The ONS said the number of people employed on zero-hours contracts rose from 134,000 in 2006 (0.5% of the workforce) to 208,000 (0.7%) in 2012Reuters

Zero-hour contracts are not a new phenomenon. In 1993, Angel Eagle MP asked the then Secretary of State for Employment David Hunt if he was aware of an "increasing prevalence" of zero-hour contracts. According to Eagle, an individual is given a contract of employment with zero-hours to fulfil and is "then expected to be on the end of a telephone, to be called in at the whim of the employer- not knowing from one day to the next how many hours they will be expected to work".

Hunt's reply was sharp. He contested: "The honourable lady will not succeed in trying to portray a different picture from the one that is reality: that a greater proportion of the working age population are in work in the UK than in most other countries in the rest of Europe."

However, the number of zero-hours contracts has risen sharply in recent years. According to the Office for National Statistics, the number of people employed on zero-hours contracts rose from 134,000 in 2006 (0.5% of the workforce) to 208,000 (0.7%) in 2012. The jump in popularity has inflamed the imaginations of politicians and the public alike.

For some, the contacts are exploitative. They take advantage of the unemployed and plump up the government's employment figures with poorly paid work. As Ian Binley, of the Work Foundation, says "zero-hour contracts have come to symbolise a wider concern that the labour market is moving towards more contingent, less secure, and more exploitative forms of employment at a time when in many areas jobs are scarce and people have little choice over taking whatever work is available".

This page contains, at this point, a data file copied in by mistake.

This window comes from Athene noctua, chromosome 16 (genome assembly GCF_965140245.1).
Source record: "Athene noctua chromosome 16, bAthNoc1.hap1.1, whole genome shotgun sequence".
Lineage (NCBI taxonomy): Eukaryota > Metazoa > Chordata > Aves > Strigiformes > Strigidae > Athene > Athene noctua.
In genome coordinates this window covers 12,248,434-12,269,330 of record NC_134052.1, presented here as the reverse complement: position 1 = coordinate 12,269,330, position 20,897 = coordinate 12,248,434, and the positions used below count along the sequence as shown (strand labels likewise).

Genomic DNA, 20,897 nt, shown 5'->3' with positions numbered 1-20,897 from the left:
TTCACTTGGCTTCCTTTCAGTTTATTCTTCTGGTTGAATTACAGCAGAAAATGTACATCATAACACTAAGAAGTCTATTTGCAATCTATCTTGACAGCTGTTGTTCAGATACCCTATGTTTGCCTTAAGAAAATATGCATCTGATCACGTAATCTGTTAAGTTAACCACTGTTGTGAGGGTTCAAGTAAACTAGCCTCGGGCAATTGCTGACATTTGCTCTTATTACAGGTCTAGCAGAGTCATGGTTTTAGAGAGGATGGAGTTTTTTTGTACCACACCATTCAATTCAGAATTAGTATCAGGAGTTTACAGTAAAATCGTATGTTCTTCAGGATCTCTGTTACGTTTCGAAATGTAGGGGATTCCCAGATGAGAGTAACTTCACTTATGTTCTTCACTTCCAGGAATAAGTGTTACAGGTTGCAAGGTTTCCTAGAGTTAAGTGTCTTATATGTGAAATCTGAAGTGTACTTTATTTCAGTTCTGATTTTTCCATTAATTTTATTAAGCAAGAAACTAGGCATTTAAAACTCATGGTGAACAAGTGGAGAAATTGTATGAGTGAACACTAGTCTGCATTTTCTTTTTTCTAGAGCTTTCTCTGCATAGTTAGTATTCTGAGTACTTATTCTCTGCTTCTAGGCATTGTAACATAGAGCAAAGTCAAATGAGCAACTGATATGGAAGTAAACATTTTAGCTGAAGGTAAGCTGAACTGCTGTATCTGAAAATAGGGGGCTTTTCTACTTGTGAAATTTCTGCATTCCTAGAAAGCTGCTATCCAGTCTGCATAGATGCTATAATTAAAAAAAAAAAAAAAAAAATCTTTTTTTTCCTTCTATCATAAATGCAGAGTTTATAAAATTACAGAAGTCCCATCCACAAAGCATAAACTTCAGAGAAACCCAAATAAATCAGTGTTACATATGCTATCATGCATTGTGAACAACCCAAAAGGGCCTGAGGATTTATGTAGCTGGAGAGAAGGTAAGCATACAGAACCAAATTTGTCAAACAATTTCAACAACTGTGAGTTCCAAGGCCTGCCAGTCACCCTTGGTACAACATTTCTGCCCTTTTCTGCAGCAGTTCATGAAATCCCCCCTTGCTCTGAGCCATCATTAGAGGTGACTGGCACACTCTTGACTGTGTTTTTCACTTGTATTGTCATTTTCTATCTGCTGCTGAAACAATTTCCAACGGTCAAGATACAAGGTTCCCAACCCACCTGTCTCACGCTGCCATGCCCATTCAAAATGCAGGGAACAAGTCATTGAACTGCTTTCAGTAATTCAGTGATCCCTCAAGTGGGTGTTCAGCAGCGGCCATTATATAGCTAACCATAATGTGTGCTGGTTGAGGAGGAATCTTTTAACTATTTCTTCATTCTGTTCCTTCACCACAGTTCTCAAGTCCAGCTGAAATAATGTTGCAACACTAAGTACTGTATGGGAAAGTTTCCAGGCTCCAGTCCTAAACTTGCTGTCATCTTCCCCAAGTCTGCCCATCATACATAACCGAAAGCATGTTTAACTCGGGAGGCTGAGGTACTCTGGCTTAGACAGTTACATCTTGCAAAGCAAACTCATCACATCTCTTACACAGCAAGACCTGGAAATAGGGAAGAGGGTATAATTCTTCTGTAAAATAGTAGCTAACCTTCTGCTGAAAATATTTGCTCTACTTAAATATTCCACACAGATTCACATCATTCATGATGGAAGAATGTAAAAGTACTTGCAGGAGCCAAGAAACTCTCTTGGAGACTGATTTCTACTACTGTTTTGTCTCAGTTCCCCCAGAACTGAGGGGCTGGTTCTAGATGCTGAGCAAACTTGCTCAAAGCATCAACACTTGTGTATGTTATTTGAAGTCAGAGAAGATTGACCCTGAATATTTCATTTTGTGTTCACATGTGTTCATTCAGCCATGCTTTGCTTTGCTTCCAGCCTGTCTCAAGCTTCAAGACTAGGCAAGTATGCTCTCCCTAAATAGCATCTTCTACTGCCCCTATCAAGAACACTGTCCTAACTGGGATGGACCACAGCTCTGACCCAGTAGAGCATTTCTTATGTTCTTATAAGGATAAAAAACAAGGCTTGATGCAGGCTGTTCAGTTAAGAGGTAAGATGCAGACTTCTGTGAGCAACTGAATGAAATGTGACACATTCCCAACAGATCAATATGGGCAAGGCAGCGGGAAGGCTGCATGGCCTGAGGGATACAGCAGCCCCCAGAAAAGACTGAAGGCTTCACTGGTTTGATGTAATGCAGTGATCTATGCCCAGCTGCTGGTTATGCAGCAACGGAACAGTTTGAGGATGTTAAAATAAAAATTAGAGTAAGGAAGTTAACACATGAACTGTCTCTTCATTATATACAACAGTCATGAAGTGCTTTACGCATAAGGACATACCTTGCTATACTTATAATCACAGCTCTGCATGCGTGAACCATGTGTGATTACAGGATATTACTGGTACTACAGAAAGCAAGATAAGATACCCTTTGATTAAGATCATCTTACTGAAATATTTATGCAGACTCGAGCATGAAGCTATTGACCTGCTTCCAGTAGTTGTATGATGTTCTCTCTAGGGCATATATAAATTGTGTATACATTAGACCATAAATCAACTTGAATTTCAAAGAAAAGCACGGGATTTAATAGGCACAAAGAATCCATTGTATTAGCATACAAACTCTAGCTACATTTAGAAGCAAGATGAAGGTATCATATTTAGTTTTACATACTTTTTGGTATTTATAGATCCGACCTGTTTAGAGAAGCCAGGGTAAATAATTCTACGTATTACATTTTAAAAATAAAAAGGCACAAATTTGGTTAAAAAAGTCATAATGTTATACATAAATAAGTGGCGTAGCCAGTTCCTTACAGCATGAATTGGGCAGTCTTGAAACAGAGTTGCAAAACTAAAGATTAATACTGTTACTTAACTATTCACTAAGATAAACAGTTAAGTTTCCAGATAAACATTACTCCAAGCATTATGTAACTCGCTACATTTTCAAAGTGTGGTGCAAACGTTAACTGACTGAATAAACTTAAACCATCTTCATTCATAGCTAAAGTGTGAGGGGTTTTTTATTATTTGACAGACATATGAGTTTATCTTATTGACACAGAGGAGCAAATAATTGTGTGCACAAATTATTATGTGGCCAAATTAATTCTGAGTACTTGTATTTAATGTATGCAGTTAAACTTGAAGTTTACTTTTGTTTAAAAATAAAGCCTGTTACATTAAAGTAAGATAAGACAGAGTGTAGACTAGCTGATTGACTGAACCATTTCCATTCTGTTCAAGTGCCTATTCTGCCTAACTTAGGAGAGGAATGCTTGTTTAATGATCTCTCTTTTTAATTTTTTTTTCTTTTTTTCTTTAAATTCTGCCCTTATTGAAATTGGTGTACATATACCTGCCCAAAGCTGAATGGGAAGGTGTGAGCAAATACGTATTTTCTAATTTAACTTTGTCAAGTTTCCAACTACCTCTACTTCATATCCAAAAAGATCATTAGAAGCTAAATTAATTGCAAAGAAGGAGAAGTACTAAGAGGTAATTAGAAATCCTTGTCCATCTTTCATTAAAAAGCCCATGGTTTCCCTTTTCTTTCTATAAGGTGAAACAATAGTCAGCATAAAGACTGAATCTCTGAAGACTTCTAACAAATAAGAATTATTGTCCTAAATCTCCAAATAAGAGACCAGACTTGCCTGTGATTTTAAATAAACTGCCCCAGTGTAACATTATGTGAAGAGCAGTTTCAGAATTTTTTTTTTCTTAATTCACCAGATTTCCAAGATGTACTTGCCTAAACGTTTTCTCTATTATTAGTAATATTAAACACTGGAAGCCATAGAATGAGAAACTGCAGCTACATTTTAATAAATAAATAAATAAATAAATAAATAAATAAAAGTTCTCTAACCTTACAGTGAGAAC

For others, the employment agreements offer much needed flexibility - especially when Britain is tentatively recovering from the worse global recession since World War II. The Chartered Institute of Personnel and Development, the organisation for HR professionals, has even claimed the controversial contracts have been "unfairly demonised" and "oversimplified". But what exactly is a zero-hour contract?

No Such Thing


There is no such thing as a zero-hour contract. Well, there is no set form nor defined legal term of the fabled employment agreement. Typically, a zero-hour contract means an employer is not obliged to provide a minimum amount of work for an employee, but the worker - at least in some instances - is obliged to be available for work.

But under other so-called zero-hour contracts, it may be perfectly legitimate for an employee to turn work down. It is no surprise then, with these bamboozling definitions in mind, it is very difficult to estimate how many workers in the UK are on such agreements.